Uncharacteristically, the Steelers’ main defensive problems this year have come in stopping the run, most visible by Houston (180 yards) and Baltimore (170) gashing them on the ground. But those teams also rank 5th and 9th in the NFL in rushing yards per game, whereas the two teams that traveled to Pittsburgh – Seattle and Tennessee – rank 29th and 32nd, respectively.

http://www.steelerslounge.com/2011/10/2 ... -bad-road/ (http://www.steelerslounge.com/2011/10/2011-steelers-simply-great-home-bad-road/)

Doogie36
10-13-2011, 11:26 AM
The offensive line is obviously Pittsburgh’s weakest area; and that is one position group for any team that naturally encounters more problems in road games, particularly in pass protection due to crowd noise

Thank you!!! I couldnt of said it better myself. LOL Oh wait I did say this the past 2 weeks now!!! :Clap

Pahn711
10-13-2011, 01:02 PM
Of course its all about crowd noise, the silent count can wreak havoc on an inexperienced and/or non-cohesive line.

flippy
10-13-2011, 02:11 PM
Maybe Mike T is trying to mind fudge the NFL to cover up our weaknesses.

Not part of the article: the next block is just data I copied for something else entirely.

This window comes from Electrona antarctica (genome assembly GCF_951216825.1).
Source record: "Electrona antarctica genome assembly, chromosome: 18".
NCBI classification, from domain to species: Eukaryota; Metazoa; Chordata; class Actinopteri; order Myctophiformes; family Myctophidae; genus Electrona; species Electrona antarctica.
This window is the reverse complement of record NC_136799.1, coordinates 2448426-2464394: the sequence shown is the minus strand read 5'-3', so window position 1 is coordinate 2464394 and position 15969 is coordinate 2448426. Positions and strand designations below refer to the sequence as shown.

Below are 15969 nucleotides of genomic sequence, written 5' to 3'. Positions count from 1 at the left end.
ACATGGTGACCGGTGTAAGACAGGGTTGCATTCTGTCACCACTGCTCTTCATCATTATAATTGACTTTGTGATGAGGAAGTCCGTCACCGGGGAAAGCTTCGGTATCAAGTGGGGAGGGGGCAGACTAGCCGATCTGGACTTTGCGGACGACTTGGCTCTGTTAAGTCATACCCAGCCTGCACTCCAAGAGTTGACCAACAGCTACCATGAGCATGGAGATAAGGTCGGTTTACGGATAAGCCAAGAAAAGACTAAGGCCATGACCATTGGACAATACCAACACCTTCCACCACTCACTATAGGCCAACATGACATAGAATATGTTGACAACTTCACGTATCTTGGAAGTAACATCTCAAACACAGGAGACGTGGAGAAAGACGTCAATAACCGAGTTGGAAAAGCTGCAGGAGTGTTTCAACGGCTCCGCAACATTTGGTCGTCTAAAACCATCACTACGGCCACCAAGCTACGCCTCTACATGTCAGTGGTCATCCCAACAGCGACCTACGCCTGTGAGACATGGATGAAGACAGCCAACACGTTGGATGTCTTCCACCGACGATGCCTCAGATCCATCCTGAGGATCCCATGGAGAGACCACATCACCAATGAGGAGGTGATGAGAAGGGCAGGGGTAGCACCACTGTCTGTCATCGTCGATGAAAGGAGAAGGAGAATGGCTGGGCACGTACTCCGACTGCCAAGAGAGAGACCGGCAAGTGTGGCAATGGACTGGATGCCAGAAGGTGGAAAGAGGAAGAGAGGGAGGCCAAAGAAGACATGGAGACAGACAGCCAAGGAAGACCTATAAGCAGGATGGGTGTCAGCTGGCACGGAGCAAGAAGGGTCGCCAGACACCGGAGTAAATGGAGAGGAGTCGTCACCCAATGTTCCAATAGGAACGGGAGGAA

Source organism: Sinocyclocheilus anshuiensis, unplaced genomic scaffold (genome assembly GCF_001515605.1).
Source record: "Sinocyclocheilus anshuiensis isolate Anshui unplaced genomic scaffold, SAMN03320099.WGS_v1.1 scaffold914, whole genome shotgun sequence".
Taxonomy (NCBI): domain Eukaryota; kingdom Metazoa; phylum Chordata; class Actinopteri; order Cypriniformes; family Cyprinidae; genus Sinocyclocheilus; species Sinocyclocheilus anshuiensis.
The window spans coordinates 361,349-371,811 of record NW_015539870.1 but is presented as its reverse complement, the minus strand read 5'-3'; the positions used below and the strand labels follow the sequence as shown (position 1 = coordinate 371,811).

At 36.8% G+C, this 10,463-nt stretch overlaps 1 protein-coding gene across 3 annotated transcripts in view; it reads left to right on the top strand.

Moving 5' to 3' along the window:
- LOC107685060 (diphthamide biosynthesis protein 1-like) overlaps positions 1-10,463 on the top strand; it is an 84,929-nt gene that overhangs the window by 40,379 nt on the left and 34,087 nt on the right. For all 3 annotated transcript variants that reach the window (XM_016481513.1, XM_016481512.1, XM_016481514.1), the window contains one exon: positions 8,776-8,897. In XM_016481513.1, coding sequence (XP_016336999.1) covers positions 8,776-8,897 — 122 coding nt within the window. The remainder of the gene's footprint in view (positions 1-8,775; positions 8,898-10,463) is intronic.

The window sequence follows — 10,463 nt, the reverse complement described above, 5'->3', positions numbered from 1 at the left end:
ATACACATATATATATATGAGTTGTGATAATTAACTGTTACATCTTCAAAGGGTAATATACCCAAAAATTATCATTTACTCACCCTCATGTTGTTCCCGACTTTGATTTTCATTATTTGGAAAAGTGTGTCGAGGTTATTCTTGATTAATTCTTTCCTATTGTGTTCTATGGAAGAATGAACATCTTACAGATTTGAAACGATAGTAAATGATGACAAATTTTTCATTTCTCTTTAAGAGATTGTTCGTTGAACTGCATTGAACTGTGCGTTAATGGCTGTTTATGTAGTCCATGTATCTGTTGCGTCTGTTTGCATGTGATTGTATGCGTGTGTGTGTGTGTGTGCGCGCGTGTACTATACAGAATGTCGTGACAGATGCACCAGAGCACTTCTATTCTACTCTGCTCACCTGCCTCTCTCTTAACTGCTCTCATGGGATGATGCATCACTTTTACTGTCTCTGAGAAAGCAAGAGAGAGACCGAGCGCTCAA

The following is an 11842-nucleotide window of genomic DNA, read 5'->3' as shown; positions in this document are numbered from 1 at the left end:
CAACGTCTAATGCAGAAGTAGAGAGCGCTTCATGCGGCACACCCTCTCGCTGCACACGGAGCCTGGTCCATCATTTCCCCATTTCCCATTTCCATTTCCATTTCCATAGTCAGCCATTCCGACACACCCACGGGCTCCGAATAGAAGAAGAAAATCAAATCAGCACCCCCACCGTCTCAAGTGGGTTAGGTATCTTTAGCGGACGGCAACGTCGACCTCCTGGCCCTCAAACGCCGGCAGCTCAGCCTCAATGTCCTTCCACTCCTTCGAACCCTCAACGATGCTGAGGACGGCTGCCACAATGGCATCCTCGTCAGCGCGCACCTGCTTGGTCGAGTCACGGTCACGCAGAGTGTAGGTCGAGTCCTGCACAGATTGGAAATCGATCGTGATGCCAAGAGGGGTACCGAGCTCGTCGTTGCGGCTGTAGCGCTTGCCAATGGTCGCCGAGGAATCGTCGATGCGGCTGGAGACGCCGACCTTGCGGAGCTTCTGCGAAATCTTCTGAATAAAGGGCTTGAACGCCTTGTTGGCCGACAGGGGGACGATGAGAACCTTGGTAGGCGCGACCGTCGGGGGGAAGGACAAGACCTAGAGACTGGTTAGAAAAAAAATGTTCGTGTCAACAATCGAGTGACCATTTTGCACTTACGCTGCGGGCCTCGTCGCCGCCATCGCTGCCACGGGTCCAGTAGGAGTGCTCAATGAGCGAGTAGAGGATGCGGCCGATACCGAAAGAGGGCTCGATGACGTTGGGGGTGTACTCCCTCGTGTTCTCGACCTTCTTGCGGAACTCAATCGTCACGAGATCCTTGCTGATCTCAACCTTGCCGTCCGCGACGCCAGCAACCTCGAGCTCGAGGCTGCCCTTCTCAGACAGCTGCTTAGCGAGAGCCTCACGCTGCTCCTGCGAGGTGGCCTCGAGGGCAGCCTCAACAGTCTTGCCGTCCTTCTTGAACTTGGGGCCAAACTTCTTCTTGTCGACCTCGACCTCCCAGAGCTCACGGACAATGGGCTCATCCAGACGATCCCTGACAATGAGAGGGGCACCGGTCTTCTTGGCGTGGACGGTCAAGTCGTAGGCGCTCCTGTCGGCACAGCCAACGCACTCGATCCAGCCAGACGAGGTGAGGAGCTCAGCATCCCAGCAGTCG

Our DBs are weak so we put on tape early in the season that teams can run on us so they don't try and pass so much. Helps us down the road against better teams.

NorthCoast
10-13-2011, 06:46 PM
Look, it aint rocket science. The goal is to win every home game...then you are already halfway to the playoffs (actually you are 3/4 away cause you only need to win 3 maybe 4 for a guaranteed playoff spot. every team tries to dominant at home... if you don't you have to pick up a game or two on the road to achieve the same goal.

hawaiiansteel
10-21-2011, 06:49 PM
News & notes: Steelers need to win on the road

Posted: Fri Oct 21, 2011.
Mike Bires mbires@timesonline.com


PITTSBURGH - Last year the Steelers were legitimate road warriors. They played better away from home than they did at Heinz Field.

The Steelers were 5-3 on the North Shore but 7-1 on enemy turf. Faring well on the road was a key to winning the AFC North and advancing to the Super Bowl.

But going into Sunday's game in Arizona, the Steelers are 1-2 away from home. They were blown out in Baltimore, hung on to win in Indianapolis and lost in Houston.

"That's one of the things that we've talked openly about," coach Mike Tomlin said, "The reality is that if we have a desire to be the kind of team that we aspire to be, then we have to play better and win on the road. That's just the reality of the National Football League."